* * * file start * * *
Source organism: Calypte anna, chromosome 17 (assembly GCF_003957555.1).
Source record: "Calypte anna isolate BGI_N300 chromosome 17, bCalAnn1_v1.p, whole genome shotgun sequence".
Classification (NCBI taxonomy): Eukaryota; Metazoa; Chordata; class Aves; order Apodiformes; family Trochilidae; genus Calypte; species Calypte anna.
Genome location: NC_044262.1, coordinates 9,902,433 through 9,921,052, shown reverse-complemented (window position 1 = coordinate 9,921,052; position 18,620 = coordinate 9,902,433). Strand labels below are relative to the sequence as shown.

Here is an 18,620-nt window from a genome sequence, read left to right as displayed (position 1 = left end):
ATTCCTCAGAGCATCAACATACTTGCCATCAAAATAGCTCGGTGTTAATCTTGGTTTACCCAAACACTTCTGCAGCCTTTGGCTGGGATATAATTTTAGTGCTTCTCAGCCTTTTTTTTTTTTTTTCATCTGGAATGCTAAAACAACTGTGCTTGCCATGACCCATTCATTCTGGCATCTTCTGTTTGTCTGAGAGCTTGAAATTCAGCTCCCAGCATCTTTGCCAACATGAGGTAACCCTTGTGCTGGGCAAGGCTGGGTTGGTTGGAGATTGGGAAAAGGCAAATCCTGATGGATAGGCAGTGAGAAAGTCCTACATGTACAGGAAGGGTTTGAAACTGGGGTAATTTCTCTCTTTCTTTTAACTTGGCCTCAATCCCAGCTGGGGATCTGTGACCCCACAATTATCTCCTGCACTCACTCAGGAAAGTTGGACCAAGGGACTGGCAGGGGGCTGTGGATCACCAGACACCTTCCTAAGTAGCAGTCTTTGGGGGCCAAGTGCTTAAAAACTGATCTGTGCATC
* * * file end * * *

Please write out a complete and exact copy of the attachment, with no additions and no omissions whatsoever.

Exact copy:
Source organism: Calypte anna, chromosome 17 (assembly GCF_003957555.1).
Source record: "Calypte anna isolate BGI_N300 chromosome 17, bCalAnn1_v1.p, whole genome shotgun sequence".
Classification (NCBI taxonomy): Eukaryota; Metazoa; Chordata; class Aves; order Apodiformes; family Trochilidae; genus Calypte; species Calypte anna.
Genome location: NC_044262.1, coordinates 9,902,433 through 9,921,052, shown reverse-complemented (window position 1 = coordinate 9,921,052; position 18,620 = coordinate 9,902,433). Strand labels below are relative to the sequence as shown.

Here is an 18,620-nt window from a genome sequence, read left to right as displayed (position 1 = left end):
ATTCCTCAGAGCATCAACATACTTGCCATCAAAATAGCTCGGTGTTAATCTTGGTTTACCCAAACACTTCTGCAGCCTTTGGCTGGGATATAATTTTAGTGCTTCTCAGCCTTTTTTTTTTTTTTTCATCTGGAATGCTAAAACAACTGTGCTTGCCATGACCCATTCATTCTGGCATCTTCTGTTTGTCTGAGAGCTTGAAATTCAGCTCCCAGCATCTTTGCCAACATGAGGTAACCCTTGTGCTGGGCAAGGCTGGGTTGGTTGGAGATTGGGAAAAGGCAAATCCTGATGGATAGGCAGTGAGAAAGTCCTACATGTACAGGAAGGGTTTGAAACTGGGGTAATTTCTCTCTTTCTTTTAACTTGGCCTCAATCCCAGCTGGGGATCTGTGACCCCACAATTATCTCCTGCACTCACTCAGGAAAGTTGGACCAAGGGACTGGCAGGGGGCTGTGGATCACCAGACACCTTCCTAAGTAGCAGTCTTTGGGGGCCAAGTGCTTAAAAACTGATCTGTGCATC